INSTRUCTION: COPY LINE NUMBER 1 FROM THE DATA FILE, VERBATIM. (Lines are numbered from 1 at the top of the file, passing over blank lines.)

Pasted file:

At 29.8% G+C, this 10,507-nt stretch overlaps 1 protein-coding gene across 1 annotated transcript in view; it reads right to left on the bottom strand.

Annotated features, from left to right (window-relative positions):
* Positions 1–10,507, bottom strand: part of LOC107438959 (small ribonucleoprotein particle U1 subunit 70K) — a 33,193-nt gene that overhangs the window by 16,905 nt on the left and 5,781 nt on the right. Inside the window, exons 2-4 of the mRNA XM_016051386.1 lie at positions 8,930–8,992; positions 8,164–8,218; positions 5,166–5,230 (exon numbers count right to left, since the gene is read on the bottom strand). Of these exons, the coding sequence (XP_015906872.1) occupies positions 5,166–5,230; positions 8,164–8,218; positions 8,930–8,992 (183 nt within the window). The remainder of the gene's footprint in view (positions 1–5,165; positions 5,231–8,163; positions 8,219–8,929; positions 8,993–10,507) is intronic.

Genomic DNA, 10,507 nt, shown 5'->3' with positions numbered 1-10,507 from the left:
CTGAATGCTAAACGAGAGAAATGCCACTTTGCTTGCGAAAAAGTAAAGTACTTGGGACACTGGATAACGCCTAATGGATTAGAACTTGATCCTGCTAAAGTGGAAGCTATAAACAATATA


At 29.8% G+C, this 10,507-nt stretch overlaps 1 protein-coding gene across 1 annotated transcript in view; it reads right to left on the bottom strand.